Revving up for the 57th derby
More than 2,500 people are expected to hit the waters for the 57th Golden North Salmon Derby this weekend, including a teenager who will be trying to bring in the biggest fish for the third straight year. "A lot of people forget that in 2000, I came in third place," Ryan Beason, now 14, said this week after returning from a commercial fishing trip with his father.
Sweets for the sweet
In an edible version of Shakespeare's "sweets for the sweet," the Tongass Alaska Girl Scout Council has scheduled a dessert auction as one of the attractions accompanying its fund-raising salmon bake on Aug. 30. Local homemakers, experienced amateur bakers, and professional chefs are all contributing to the event in a veritable sugar extravaganza. The all-you-can-eat salmon, chicken and barbecued pork dinner will be held at the Gold Creek Salmon Bake, 5:30 to 8:30 p.m., Aug. 30. Door prizes including boxes of Girl Scout cookies will be part of the fun.
Around Town is a listing of local nonprofit events.
Girl Scout Council Recipes
Gregg's Lemon Pie; Killer Ginger Cookies; Tiramisu; Samoa Kiss Brownies
Greenpeace ship headed to Juneau, denied dock space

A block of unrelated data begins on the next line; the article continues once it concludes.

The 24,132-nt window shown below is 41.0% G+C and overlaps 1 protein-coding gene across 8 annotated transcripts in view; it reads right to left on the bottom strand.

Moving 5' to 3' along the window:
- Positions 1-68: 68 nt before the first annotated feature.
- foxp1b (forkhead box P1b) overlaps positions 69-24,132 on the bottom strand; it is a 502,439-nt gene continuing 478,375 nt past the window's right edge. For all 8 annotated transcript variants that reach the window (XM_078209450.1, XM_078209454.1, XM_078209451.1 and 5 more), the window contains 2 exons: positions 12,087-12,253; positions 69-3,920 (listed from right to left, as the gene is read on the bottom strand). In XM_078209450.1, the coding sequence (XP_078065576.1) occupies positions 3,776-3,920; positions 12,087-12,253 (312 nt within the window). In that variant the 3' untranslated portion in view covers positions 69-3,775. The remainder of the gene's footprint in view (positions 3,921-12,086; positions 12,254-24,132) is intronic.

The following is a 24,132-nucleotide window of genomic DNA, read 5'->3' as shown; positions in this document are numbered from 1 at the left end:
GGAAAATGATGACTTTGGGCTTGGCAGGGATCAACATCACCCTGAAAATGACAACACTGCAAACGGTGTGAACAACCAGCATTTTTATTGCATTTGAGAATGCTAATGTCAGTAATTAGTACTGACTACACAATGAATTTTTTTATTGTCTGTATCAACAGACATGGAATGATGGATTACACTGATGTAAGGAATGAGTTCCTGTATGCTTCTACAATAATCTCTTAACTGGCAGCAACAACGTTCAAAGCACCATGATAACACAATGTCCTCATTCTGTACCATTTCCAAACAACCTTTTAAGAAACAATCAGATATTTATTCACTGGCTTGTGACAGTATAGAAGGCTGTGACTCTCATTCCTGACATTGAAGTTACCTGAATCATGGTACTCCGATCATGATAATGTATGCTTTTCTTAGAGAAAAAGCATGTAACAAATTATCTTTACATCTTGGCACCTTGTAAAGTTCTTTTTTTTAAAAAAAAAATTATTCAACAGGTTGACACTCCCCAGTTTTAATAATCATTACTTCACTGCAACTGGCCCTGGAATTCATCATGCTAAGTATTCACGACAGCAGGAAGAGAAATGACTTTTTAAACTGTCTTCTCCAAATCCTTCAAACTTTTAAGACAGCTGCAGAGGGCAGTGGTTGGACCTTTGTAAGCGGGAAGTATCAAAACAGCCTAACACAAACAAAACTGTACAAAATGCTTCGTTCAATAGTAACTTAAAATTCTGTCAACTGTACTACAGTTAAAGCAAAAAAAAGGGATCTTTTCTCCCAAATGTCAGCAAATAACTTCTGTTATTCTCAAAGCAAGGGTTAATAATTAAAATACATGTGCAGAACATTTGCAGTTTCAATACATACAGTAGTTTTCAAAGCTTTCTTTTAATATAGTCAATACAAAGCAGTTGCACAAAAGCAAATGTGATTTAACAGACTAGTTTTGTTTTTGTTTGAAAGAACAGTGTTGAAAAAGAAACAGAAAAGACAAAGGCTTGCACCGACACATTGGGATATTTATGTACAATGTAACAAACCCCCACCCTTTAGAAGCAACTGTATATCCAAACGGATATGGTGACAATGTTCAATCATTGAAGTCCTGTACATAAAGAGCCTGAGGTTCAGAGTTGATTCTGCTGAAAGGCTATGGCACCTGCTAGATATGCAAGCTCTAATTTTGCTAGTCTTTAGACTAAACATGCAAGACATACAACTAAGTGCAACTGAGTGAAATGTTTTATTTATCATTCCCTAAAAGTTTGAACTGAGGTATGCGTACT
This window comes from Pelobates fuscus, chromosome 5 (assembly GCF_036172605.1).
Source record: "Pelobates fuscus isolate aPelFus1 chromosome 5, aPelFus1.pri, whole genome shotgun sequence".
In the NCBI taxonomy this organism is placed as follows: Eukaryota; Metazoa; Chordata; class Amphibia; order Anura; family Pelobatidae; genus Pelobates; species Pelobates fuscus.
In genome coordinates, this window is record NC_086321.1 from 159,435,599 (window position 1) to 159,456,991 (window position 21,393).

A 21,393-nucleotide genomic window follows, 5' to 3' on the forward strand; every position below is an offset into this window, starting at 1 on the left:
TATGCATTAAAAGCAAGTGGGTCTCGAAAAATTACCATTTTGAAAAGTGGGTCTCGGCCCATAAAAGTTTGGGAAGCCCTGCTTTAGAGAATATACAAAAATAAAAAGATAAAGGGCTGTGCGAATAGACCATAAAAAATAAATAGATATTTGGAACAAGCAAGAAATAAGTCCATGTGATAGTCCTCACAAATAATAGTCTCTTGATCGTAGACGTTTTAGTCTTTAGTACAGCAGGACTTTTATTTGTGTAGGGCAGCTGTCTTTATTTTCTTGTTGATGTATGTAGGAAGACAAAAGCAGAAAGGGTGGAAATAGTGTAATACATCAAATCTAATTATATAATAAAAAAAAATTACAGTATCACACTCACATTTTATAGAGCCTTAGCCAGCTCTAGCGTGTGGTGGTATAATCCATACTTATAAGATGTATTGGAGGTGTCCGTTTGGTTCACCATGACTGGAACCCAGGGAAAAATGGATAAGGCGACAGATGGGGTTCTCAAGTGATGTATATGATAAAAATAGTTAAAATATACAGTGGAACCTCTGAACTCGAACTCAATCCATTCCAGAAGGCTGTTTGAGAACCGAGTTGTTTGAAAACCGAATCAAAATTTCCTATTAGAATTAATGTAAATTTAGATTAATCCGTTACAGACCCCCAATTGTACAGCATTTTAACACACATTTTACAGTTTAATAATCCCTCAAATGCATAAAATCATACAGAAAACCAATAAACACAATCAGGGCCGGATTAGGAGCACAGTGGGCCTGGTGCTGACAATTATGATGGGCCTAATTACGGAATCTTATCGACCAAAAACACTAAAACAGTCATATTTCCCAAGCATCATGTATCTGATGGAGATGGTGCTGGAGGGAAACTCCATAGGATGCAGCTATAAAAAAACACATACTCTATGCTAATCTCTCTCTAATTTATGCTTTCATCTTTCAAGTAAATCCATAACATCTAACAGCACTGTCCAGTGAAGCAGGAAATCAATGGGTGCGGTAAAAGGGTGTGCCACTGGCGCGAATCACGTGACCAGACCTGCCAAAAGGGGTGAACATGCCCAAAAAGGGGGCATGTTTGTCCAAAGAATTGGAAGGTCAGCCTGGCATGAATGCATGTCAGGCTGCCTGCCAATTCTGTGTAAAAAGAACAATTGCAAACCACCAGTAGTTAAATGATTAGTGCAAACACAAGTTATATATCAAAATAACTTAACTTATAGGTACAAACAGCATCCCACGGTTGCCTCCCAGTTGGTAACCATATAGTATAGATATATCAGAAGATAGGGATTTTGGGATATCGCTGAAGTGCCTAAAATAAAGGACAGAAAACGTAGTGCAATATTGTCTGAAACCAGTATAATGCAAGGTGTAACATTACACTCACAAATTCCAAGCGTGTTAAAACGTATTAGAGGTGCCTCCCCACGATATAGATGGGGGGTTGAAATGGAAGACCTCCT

Representatives of the environmental advocacy group Greenpeace will stop in Juneau today as part of a public relations campaign against logging in the Tongass and Chugach National Forests.
Photo: Inspiration for a totem, 1935
Taken in 1935, this photograph shows Auke Lake during the winter. According to Auk Kwaan legend, Auk-da-shaw lived beneath what is now Auke Lake, said Rosa Miller, an Auk Kwaan elder.
City library's display policy, location of case stir debate
The July arrival of a $1,700 display case at the downtown library marked the beginning of a new, public display policy for nonprofit groups at the library. But the case, purchased by the Juneau Public Libraries, has sat empty since it was installed in a corner of the adult reading room. That frustrates some community members who have argued against the new policy and the location of the case in the library.
Police and Fire
Juneau police, fire officials and state troopers reported:
Sternwheeler in Southeast for first time in 100 years
The Empress of the North may not have tennis courts or pools or a 24-hour buffet table, but operators of the sternwheeler, which made its debut docking in Juneau on Wednesday, hope the ship's old-time riverboat feel will give it a special niche in Alaska's cruise industry. "We don't want to show them just the beauty of Alaska, but also its history," the ship's captain, Bob Wengel, told some Juneau residents, including Mayor Sally Smith, at a reception on the boat. "This is the best way to see Alaska. It really is," he added.
Assembly to consider Phase 2 of Dryden upgrade